Dublin bus routes privatised.

Discussion in 'Economic issues' started by TheBigShort, Aug 10, 2017.

  1. Firefly

    Firefly Frequent Poster

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    That's very interesting....it's an old argument held by those against the liberalising of transport routes that the unprofitable / quieter routes would lose out!!
     
  2. dereko1969

    dereko1969 Frequent Poster

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    Purple you're quoting research carried out by a pro-car lobby group that is based on reports from 2 councils in the UK. Emissions calculated on UK buses with EURO 3 vehicles, Dublin Bus have mostly EURO 5 vehicles with newer buses EURO 6 - these are the buses that will be used by Go Ahead. Essentially that report is rubbish.

    No one here seems to have a problem with LUAS, this is the exact same model as used for LUAS. Go Ahead have stated what they can provide the service for, the fare box goes to the NTA, all fares are decided by the NTA. Go Ahead are providing the service for less money than Dublin Bus, that's a saving for the taxpayer.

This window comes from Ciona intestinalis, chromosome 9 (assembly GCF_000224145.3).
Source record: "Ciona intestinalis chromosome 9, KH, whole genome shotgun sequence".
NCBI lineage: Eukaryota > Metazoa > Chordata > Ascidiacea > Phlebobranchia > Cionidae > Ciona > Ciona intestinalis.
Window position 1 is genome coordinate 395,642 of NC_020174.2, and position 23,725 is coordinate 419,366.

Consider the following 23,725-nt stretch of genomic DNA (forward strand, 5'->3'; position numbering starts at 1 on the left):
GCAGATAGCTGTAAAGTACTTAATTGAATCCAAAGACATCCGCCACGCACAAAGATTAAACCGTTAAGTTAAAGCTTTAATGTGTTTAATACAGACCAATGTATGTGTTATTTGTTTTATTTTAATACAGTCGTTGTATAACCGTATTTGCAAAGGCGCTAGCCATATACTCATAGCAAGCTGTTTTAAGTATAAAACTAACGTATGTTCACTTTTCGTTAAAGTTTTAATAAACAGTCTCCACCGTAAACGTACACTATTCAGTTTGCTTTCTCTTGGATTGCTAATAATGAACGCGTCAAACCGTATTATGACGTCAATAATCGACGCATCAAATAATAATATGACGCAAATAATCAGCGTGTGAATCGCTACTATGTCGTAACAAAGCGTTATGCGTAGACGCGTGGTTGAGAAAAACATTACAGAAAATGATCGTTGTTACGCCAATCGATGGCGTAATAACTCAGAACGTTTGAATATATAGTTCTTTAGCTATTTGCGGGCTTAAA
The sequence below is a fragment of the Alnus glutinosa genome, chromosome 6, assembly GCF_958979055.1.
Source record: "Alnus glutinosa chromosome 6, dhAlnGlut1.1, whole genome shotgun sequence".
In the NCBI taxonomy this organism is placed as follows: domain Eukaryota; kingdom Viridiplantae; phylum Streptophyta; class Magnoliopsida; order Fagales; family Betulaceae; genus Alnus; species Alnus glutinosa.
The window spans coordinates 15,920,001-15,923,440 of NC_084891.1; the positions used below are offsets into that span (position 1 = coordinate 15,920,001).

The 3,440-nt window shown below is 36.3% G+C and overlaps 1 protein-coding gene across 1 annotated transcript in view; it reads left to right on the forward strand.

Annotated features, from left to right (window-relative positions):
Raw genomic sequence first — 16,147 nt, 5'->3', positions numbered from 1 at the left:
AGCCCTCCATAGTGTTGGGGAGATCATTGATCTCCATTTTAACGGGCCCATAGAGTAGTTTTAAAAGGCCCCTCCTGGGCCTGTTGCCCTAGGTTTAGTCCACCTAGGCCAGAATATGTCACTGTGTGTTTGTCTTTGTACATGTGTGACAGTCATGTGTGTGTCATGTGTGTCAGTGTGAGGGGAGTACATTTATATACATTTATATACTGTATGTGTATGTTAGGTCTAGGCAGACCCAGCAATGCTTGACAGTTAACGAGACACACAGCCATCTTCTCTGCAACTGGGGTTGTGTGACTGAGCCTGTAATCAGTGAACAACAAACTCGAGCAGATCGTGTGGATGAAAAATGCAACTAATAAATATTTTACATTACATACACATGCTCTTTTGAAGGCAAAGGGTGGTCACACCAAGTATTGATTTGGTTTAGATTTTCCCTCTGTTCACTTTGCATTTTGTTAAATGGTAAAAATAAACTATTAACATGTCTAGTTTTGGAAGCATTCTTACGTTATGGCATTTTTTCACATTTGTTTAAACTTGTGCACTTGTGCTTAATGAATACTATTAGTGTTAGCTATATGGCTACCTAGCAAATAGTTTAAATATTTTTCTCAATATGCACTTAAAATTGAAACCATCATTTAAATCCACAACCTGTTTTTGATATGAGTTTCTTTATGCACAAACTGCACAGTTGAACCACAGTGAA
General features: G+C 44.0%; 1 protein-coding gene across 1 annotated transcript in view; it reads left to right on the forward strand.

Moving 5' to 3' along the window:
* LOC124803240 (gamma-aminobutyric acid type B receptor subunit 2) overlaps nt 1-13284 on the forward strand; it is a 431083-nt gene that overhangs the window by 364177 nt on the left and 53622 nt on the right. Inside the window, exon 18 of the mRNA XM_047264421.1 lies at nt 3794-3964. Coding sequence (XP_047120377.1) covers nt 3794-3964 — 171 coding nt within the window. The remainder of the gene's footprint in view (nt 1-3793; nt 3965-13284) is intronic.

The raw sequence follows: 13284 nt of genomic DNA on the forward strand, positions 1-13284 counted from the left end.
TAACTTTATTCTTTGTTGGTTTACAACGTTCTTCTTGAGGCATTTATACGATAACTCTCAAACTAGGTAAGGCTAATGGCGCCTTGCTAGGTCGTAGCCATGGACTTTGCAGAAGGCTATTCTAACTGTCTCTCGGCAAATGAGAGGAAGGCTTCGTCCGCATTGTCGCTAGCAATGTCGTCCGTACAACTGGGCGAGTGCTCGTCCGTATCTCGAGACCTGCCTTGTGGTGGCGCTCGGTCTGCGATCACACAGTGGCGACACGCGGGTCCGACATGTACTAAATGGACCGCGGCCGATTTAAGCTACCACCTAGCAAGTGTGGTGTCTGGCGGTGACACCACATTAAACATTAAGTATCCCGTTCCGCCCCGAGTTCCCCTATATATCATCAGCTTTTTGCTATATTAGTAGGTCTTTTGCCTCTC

As for your ludicrous statement that the full fare should be paid without subsidy, you really should think that through. How would our cities work without public transport? It has to be subsidised. Essentially only those that can afford cars would be able to get to work at any place distant to their homes and it would take forever to do so if there was no subsidy for fares. You usually talk some degree of sense but not on this occasion.
     
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  3. odyssey06

    odyssey06 Frequent Poster

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    I think outside of the times when you'd expect students to be coming to \ from DCU, you could replace it with a 'black cab'.
    One of the quietest - if not the quietest - bus route in Dublin.
    I don't think anyone would be running the route for profit with a bus - it would only be done as part of a tender \ subsidy \ package of routes.
     
  4. Firefly

    Firefly Frequent Poster

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    Those who would like to see the market opened up usually make this argument, i.e. package the "good" and "bad" routes and put the lot out to tender with strict service level agreements. I think what's being proposed is about the best middle ground. I would however like to see the scheme expanded to routes going into the city centre. I would imagine the taxpayer could get a big windfall on the tenders for these.
     
  5. dereko1969

    dereko1969 Frequent Poster

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    Slowy slowy catchy monkey
     
  6. Purple

    Purple Frequent Poster